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Monday, August 31, 2015

The Romanovs by Virginia Cowles

(Peter the Great)

Virginia Cowles writes that the Romanovs were 'savage and perverse'.  She certainly focuses on the sensational and gruesome aspects of their characters!  Most of them either liked murdering their enemies and anyone who rebelled against them.  Many of the women were almost as promiscuous and evil-tempered as the men. This is an interesting whirlwind tour of the history of the wild Russian rulers, and a good introduction.  However, I'd advise you to read this after meals.  Otherwise, all the killing may turn you off your food!



Cowles, Virginia  The Romanovs
Endeavour Press
Kindle $3.50

I received this ebook from Net Galley in exchangee for an honest review.



The Beast's Garden by Kate Forsyth

This is an evocative and fast-paced novel about a beautiful and bravve music student who finds herself falling in love with a handsome Nazi in Berlin before the war.  Ava doesn't understand how Leo can like the poetry of Rilke, seem to be such an honourable person and work for the cruel and bullying Nazis.  She hates everything that they stand for, including arresting her Jewish friend.

However, is he really one of them?  Perhaps, he is hiding a secret.

I liked the sympathetic characters in this tale by the Australian author Kate Forsyth and the atmospheric descriptions of Berlin.  You could almost feel the snow crunching under your feet! I gave the book four stars at Net Galley because of this, but I did think that the story was a bit far-fetched.  However, as Hamlet said: 'There are more things in heaven and earth, Horatio,
Than are dreamt of in your philosophy'.

I received this ebook from Net Galley in exchange for an honest review.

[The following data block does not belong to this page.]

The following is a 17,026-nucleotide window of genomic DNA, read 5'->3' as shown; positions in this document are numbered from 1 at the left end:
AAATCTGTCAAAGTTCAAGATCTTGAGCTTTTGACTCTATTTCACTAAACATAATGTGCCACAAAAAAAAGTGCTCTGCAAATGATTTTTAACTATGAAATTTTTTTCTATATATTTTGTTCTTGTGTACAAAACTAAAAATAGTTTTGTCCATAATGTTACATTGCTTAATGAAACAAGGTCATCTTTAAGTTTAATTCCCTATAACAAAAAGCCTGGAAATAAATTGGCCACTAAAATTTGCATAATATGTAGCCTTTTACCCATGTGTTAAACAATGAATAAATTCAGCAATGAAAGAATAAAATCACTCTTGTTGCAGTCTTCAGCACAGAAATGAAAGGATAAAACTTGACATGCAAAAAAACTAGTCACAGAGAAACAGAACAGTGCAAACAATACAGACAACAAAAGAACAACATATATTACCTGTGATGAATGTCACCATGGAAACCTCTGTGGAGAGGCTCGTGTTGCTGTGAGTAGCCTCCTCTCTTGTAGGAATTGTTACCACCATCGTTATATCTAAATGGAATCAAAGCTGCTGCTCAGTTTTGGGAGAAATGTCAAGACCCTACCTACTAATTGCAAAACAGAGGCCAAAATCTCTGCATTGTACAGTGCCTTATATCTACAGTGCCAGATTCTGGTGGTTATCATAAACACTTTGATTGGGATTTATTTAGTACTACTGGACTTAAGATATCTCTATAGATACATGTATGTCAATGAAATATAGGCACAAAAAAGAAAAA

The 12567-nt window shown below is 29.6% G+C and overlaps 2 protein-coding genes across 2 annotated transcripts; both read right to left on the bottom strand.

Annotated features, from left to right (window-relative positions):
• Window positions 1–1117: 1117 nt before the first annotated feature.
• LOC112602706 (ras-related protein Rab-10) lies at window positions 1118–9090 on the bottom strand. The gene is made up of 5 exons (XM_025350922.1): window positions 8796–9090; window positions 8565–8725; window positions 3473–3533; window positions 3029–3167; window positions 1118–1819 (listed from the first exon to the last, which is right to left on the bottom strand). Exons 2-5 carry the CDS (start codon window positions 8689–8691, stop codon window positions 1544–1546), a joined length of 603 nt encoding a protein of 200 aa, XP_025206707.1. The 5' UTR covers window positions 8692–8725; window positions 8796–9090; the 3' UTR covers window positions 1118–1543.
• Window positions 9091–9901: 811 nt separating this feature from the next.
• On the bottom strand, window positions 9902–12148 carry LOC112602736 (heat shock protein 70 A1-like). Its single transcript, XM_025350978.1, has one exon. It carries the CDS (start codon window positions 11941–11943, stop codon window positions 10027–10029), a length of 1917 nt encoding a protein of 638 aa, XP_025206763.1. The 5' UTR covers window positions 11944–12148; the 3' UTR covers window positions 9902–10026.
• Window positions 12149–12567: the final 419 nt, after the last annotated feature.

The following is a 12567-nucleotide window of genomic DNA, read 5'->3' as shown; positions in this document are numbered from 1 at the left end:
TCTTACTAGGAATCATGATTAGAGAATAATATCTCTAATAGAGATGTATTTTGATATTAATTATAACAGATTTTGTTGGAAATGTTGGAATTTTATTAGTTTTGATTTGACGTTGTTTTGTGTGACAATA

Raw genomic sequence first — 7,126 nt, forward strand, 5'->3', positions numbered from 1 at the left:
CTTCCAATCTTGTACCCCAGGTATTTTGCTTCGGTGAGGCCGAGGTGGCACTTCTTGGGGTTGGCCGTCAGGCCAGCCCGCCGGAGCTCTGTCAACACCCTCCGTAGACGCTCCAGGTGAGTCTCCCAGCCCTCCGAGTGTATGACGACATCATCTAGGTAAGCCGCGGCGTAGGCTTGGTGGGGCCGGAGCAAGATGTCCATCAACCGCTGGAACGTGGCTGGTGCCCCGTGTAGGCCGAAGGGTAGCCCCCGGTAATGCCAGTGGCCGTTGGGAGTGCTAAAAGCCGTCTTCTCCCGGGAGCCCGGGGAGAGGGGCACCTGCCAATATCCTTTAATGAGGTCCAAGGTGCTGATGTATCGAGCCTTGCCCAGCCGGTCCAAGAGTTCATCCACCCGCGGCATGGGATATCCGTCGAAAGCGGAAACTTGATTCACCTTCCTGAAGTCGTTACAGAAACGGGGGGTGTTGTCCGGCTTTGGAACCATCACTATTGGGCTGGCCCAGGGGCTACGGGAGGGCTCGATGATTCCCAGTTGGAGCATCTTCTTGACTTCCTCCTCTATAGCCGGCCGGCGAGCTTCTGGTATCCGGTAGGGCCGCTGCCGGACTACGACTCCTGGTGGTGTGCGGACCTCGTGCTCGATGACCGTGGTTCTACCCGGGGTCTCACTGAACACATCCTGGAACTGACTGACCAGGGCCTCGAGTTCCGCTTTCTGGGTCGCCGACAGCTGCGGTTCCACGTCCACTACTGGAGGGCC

Forsyth, Kate.  The Beast's Garden
Random House Australia
Kindle  $9.95

Saturday, August 29, 2015

Edith Cavell Faith before the Firing Squad by Catherine Butcher

Vividadica, Edith Cavell, Wikimedia Commons.

I noticed several streets in France named after this famous nurse who was executed by the Germans, but I am ashamed to admit that I didn't know much about her so I was anxious to read this book, and it is well-worth reading.  My mother's view of her had been affected by German propaganda after the First World War, I think, so I wanted to know the true story.

Catherine Butcher tells Edith Cavell's story from a religious point of view.  Cavell had a strong but restrained Anglican faith which helped her through the dark days of The First World War and assisted her to die courageously when she was faced with the firing squad in occupied Belgium.  Cavell was brave but not saintly, and Butcher hasn't made this book too admiring, thankfully.

Cavell had a happy and normal Norfolk childhood but she had a strict father who sent her away to school when she was a bit 'naughty' and he caught her smoking.  She did well at school but she found learning nursing in London a bit of a struggle, and the matron wasn't all that impressed with her at first.  It was extremely difficult because she was very young, and the nurses had no social life.  They were instantly dismissed if they went out with doctors or medical students!

Cavell became an excellent nurse eventually, and immediately set out for Belgium when was was declared, because she felt that she 'was more need than ever'.  Here she was matron of Belgium's first training school for nurses, where she was greatly loved by her 'girls'. After the Germans conquered the small but heroic country, there was growing resistance, and Cavell helped the movement by harbouring escaped soldiers and helping them leave Belgium.  She was caught by the Germans and faced her terrible punishment.